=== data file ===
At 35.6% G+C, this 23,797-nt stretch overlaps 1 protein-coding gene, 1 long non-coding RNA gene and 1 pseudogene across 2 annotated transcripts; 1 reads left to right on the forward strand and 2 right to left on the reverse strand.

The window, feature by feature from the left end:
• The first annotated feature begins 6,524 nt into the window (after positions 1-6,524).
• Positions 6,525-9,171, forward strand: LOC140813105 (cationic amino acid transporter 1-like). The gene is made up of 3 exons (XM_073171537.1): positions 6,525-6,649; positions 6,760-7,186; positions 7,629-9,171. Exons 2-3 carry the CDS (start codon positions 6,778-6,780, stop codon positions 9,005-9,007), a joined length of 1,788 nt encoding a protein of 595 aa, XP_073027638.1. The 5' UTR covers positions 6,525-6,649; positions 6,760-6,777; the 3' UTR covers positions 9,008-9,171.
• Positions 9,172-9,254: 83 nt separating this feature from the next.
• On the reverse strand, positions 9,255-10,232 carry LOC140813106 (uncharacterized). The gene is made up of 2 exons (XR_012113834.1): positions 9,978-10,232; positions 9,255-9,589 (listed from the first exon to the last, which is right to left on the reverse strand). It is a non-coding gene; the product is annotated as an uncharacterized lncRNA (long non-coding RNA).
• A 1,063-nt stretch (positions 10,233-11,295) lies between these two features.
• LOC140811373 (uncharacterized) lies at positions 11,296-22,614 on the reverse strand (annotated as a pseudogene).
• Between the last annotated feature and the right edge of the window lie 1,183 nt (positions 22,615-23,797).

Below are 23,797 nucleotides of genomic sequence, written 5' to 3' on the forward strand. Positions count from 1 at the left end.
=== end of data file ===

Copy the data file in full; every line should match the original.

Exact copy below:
At 35.6% G+C, this 23,797-nt stretch overlaps 1 protein-coding gene, 1 long non-coding RNA gene and 1 pseudogene across 2 annotated transcripts; 1 reads left to right on the forward strand and 2 right to left on the reverse strand.

The window, feature by feature from the left end:
• The first annotated feature begins 6,524 nt into the window (after positions 1-6,524).
• Positions 6,525-9,171, forward strand: LOC140813105 (cationic amino acid transporter 1-like). The gene is made up of 3 exons (XM_073171537.1): positions 6,525-6,649; positions 6,760-7,186; positions 7,629-9,171. Exons 2-3 carry the CDS (start codon positions 6,778-6,780, stop codon positions 9,005-9,007), a joined length of 1,788 nt encoding a protein of 595 aa, XP_073027638.1. The 5' UTR covers positions 6,525-6,649; positions 6,760-6,777; the 3' UTR covers positions 9,008-9,171.
• Positions 9,172-9,254: 83 nt separating this feature from the next.
• On the reverse strand, positions 9,255-10,232 carry LOC140813106 (uncharacterized). The gene is made up of 2 exons (XR_012113834.1): positions 9,978-10,232; positions 9,255-9,589 (listed from the first exon to the last, which is right to left on the reverse strand). It is a non-coding gene; the product is annotated as an uncharacterized lncRNA (long non-coding RNA).
• A 1,063-nt stretch (positions 10,233-11,295) lies between these two features.
• LOC140811373 (uncharacterized) lies at positions 11,296-22,614 on the reverse strand (annotated as a pseudogene).
• Between the last annotated feature and the right edge of the window lie 1,183 nt (positions 22,615-23,797).

Below are 23,797 nucleotides of genomic sequence, written 5' to 3' on the forward strand. Positions count from 1 at the left end.